Brands have become smarter about expanding their reach through coherent products and services. Some become lifestyle brands, centered on the aspirations of their target audience. The most successful become ecosystems. That is, an interconnected set of services that enable users to fulfill a wide range of needs in one integrated experience.
Here, we explore the different ways a brand can expand beyond its initial remit to the benefit of consumers and marketers alike.
From brand extension to lifestyle branding
In textbook marketing, brand extension consists of using the same brand name across a wide range of product categories. easyGroup exemplifies brand extension, stretching the name from EasyJet (the airline) through hotel, office, cinema and even pizza.
Today, brands can leverage technology and data to create a coherent consumer experience addressing various needs. Through this process, they become “lifestyle” or “ecosystem” brands.
Equinox, a brand known for its upscale fitness clubs, is now expanding into hospitality, opening its first hotel in New York’s Hudson Yards in a few weeks. Equinox has built a strong identity thanks to its provocative ad campaigns. It’s not just about going to the gym, but aspiring to living a life centered on movement, nourishment and dreaming.
In other words, Equinox is not marketing a gym facility, but a lifestyle reflected in its health clubs, hotels and beyond. Its research shows 90% of existing members would stay at an Equinox-branded hotel.
The ecosystem brands
Ecosystem brands serve as one-stop-shops for all consumer needs. These brands derive real benefits from the network of connections and interactions they can create with their customers — provided that data is collected, integrated and leveraged smartly.
Google, Apple and Amazon are master ecosystem brands. Their platforms allow multiple merchants and consumers to interact with each other, creating and exchanging value.
Not all brands can realistically cover such extended relationship with customers. But there is room for smaller, highly specialized ecosystem brands, particularly those products and services that stay offline by nature.
The building blocks of ecosystem brands
Silicon Valley’s holy grail is product-market fit. But today’s winners think about what difference they’re bringing to the world. It’s about solution-need fit. Knowing your customers, anticipating their future needs, and exceeding their expectations results in solutions that serve rather than products to push.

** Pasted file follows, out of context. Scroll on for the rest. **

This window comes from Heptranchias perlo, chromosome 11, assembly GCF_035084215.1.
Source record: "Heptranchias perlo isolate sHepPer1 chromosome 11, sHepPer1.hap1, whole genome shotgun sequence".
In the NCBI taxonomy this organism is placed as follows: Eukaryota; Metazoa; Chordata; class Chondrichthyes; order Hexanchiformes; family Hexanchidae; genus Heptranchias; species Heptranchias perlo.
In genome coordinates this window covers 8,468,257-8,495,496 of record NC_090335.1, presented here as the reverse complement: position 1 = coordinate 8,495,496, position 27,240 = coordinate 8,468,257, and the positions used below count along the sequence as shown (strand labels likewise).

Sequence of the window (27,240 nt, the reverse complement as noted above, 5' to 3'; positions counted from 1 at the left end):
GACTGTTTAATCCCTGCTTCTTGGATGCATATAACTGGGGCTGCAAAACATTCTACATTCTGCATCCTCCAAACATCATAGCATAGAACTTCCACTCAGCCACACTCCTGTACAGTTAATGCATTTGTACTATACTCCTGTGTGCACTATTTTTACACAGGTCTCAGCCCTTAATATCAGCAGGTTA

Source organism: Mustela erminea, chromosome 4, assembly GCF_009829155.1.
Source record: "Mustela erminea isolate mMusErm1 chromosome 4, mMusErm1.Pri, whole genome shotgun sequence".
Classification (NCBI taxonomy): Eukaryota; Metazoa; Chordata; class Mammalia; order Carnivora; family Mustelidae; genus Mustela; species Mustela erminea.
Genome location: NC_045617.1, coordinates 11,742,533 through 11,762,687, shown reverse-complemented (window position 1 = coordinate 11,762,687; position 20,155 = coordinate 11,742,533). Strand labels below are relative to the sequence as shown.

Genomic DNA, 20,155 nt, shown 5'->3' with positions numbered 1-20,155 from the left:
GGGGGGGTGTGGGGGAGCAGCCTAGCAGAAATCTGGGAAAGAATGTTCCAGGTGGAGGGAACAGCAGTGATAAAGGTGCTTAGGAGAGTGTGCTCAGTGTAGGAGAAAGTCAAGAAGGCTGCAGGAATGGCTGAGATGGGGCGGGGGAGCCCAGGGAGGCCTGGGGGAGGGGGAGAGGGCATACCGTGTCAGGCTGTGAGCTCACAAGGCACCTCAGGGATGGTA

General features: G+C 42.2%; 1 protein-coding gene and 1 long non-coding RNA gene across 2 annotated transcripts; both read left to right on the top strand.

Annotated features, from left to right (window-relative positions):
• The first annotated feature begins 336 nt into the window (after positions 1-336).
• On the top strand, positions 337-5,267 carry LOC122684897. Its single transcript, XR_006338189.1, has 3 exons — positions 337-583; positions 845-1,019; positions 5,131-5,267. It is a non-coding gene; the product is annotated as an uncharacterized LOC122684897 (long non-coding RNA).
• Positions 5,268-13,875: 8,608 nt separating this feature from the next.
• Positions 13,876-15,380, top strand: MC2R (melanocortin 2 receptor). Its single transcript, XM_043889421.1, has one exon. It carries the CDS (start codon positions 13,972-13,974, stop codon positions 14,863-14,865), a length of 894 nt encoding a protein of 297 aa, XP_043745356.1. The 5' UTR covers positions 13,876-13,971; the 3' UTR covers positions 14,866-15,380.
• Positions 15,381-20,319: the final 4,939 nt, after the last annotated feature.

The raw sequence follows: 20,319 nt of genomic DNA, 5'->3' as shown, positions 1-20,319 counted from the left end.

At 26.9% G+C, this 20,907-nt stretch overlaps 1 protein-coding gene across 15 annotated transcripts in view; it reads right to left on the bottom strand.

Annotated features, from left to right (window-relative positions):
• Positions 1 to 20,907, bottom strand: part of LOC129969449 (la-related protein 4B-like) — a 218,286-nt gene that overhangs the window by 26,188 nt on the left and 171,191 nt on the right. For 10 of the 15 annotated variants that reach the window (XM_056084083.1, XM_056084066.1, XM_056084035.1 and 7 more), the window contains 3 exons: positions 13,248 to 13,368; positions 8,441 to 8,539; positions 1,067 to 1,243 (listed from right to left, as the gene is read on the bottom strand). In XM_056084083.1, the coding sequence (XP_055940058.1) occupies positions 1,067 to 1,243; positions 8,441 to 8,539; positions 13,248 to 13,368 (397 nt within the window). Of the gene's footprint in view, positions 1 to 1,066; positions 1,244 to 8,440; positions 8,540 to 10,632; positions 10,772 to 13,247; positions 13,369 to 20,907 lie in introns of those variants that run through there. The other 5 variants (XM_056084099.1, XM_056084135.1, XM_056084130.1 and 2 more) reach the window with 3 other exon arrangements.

Through a combination of sensitivity, speed and agility, offer innovation stems from the world of opportunity – the ecosystem – around a singular need. This evolved offer is much more than a brand extension; it addresses peripheral needs surrounding the core one, creating more numerous and powerful synapses.
They not only forge stronger connections with more satisfied customers, but also equip brands with critical insight and ammunition to continue feeding the flywheel. Among the numerous competitive advantages that brands exhibit, it is worth noting ecosystem brands excel at delivering customer intimacy and personalization
More knowledge on customers (especially on a per-customer basis) means greater familiarity with key audiences at each stage of the funnel. Ecosystem brands collect a plethora of data across services, at user level.
They can then model this data to personalize the customer experience and anticipate the user’s needs, optimize the timeliness and effectiveness of their marketing, upsell companion products and address user pain points problem areas.
Winning brands further leverage this multifaceted view of their customers to constantly refine the personalization of the experience, better anticipate future trends and inform their product innovation efforts.
Ecosystem brands foster long-term loyalty
DTC, for example, is not a channel. It’s a personal and rewarding interaction with your local bakery, not a mass-produced dessert from the nearest grocer. The dialogue between the brand and the consumer is therefore more authentic, rooted in delivering real value to the human rather than chasing a share of his wallet.
Ecosystem brands also develop system-wide loyalty programs that are more rewarding for members. For example, the Virgin Red loyalty program personalizes its member experience based on data gathered from the media you consume (Virgin Media), your workout (Virgin Active), the trains you ride (Virgin train) and how you pay (Virgin money).
Ecosystem brands enjoy greater return on ad spend than any other brands
In an ecosystem, the advertising deployed to promote one service indirectly benefits all others. When Microsoft advertises its Surface product, the campaign also drives awareness for its Office 360 brand and equity for its Microsoft master brand. Ecosystem brands can measure and optimize the impact of each campaign toward each product, brand and Masterbrand. They can also measure the cumulative effect of different campaigns and optimize the sequencing of these campaigns and their components (media channels, publishers, creatives…) to maximize Return on ad spend.
With the inundation of options available, the winning formula is now less about what brands offer and more about the customer centricity (the human) and market responsiveness (their reality) surrounding that offer. As such, ecosystem-driven growth is the new era of brand-building.
The most effective ecosystems are not defined by costs and defending of market share, but by revenues and creation of new markets, which better satisfy real needs. Realizing that expectation is reality, these players have discarded cheaper in a battle for better – better quality, convenience, speed and relevance that translates to deeply connected and long-lasting relationships.